In response to this Stanford organic food study, Charlotte Vallaeys, Director of Farm and Food Policy with the The Cornucopia Institute said, “Consumers should not lose sight of the important impacts of organic agriculture, which produces foods without the use of toxic pesticides that have been linked to an array of health problems, including cancer and ADHD in children. This study confirmed once again that organic foods contain significantly lower levels of pesticide residues, and that alone should be enough reason for every family to consider exclusively purchasing organic foods.” Yea, what she said!
What are pesticides?
Pesticides consist of a large group of chemicals that are used in agriculture and residential settings to control plant and animal infestation. There are several different types of pesticides:
Herbicides – kills and suppresses weeds
Insecticides – kills and controls insects
Fungicides – kills and controls mold, mildew, and rust
Nematocides – destroy certain types of worms (ick)
A few fun facts about pesticides
- Approximately 75% of pesticide usage in the United States occurs in agriculture (800 million pounds of pesticides annually)
- Most babies are born pre-polluted now, with persistent pesticides and other chemicals already in their bodies
- About 110,000 pesticide poisoningsare reported by poison control centers annually in the US
- The World Health Organization estimates that there are 3 million cases of pesticide poisoning each year and up to 220,000 deaths, primarily in developing countries.
How pesticides can affect human health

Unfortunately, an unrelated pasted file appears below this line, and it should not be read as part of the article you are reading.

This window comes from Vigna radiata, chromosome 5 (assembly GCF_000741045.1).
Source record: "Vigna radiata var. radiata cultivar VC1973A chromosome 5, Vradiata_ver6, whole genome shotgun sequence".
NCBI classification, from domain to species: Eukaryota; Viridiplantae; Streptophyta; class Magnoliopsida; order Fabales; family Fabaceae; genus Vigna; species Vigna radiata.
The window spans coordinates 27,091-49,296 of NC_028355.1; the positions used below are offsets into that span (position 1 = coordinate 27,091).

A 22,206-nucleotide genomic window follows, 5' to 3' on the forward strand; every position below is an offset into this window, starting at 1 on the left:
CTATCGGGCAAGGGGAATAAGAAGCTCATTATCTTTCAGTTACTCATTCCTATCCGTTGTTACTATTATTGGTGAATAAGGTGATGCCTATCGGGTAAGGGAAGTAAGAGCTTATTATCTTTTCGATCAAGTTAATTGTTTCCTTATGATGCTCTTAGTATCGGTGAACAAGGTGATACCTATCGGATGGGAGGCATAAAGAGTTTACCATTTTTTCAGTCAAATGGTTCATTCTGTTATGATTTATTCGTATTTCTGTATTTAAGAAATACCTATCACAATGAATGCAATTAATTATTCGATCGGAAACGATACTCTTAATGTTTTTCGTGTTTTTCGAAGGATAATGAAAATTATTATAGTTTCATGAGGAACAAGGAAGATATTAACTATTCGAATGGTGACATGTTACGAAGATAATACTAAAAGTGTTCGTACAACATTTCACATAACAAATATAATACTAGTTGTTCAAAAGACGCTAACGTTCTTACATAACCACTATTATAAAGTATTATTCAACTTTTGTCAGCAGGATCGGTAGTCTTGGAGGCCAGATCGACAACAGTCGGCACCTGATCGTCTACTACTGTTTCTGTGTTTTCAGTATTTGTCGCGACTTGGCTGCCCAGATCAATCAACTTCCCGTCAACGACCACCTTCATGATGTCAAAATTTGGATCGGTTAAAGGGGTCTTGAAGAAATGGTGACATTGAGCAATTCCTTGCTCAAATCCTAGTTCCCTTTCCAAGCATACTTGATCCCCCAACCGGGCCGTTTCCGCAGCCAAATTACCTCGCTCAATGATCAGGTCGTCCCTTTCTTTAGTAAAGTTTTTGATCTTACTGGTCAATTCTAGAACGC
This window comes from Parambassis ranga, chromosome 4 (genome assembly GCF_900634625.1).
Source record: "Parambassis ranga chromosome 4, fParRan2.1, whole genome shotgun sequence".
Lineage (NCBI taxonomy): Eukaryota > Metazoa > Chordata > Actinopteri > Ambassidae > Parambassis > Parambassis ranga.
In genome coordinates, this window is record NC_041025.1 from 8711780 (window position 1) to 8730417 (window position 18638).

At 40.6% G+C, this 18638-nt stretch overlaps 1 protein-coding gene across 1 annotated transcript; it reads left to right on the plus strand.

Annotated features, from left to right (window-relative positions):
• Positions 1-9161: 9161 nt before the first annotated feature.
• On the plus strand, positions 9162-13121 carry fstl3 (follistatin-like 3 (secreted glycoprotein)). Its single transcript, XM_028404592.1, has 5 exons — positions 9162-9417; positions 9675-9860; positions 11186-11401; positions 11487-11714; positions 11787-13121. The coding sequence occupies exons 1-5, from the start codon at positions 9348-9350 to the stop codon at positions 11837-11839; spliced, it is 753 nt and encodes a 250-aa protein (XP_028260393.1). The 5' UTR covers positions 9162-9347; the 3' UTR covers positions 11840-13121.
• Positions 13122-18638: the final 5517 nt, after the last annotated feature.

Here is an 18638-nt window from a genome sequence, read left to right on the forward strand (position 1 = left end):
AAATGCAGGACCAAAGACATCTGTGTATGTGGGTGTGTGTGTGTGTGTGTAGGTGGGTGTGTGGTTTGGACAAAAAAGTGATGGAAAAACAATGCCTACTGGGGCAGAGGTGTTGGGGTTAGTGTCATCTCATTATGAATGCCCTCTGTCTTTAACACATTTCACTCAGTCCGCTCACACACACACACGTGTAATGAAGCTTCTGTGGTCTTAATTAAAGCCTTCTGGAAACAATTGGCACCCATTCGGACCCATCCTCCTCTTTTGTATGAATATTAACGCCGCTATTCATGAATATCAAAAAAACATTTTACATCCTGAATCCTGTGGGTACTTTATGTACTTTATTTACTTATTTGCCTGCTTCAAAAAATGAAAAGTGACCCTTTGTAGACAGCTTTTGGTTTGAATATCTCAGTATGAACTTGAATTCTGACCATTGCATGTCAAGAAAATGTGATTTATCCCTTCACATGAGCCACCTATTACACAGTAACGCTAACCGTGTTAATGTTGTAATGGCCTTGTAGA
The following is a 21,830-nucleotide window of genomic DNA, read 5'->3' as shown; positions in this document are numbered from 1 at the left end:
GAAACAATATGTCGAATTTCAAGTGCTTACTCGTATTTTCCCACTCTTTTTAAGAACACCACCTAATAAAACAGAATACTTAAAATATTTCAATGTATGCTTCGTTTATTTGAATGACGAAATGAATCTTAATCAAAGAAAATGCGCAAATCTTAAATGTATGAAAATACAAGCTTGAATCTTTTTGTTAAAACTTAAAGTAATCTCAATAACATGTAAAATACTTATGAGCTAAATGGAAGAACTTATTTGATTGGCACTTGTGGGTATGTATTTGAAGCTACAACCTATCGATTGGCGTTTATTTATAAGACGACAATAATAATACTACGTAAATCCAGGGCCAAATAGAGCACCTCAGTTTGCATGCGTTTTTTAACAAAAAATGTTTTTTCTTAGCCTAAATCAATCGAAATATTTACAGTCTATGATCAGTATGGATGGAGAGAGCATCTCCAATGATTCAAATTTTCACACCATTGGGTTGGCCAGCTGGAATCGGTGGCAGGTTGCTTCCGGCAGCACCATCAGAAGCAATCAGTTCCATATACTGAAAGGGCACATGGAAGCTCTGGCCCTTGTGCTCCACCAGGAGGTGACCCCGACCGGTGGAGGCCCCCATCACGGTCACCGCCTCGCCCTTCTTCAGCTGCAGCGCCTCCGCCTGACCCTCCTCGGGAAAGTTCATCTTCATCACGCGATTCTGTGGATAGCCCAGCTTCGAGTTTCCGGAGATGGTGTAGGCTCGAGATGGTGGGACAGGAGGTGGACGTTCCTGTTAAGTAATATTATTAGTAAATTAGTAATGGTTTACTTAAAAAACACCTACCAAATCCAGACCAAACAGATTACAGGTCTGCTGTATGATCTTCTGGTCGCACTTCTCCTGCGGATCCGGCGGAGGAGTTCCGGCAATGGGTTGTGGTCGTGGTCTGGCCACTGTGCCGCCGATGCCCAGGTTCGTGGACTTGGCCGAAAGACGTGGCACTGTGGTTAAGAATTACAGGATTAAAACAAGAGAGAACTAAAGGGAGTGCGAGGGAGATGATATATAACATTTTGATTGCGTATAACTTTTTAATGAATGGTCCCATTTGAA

Fertility Health: Pesticides found in conventionally grown foods have been shown to reduce fertility
Immune System: The chemicals in non-organic foods may also harm your immune system, leaving you more susceptible to illness and some forms of cancer
Hormones & Weight Gain: New research has shown that some agricultural chemicals could actually be making you fat by interfering with your hormone levels (for this reason alone, I need to avoid pesticides!)
Pesticides in the water
The USDA Pesticide Data Program found the residue of 59 pesticides in ground water. Yikes! Out of those 59, 50 were categorized as follows:
9 known or probable carcinogens
20 suspected hormone disruptors
14 developmental or reproductive toxins
So, what’s on conventionally grown food this Fall?
According to Whats On My Food, a pesticide action network website, here’s a sample of what we can find on non-organically grown foods this season:
Apples: 42 pesticide residues found by the USDA, 7 known or probable carcinogens
Cauliflower: 16 pesticide residues found by the USDA, 4 known or probable carcinogens
Sweet Potatoes: 8 pesticide residues found by the USDA, 2 known or probable carcinogens
Winter Squash: 28 pesticide residues found by the USDA, 9 known or probable carcinogens
I support sustainable agriculture practices and believe responsibly grown organic food IS sustainable agriculture, and I think pesticides suck, I’m going to stick with organic food. How about you?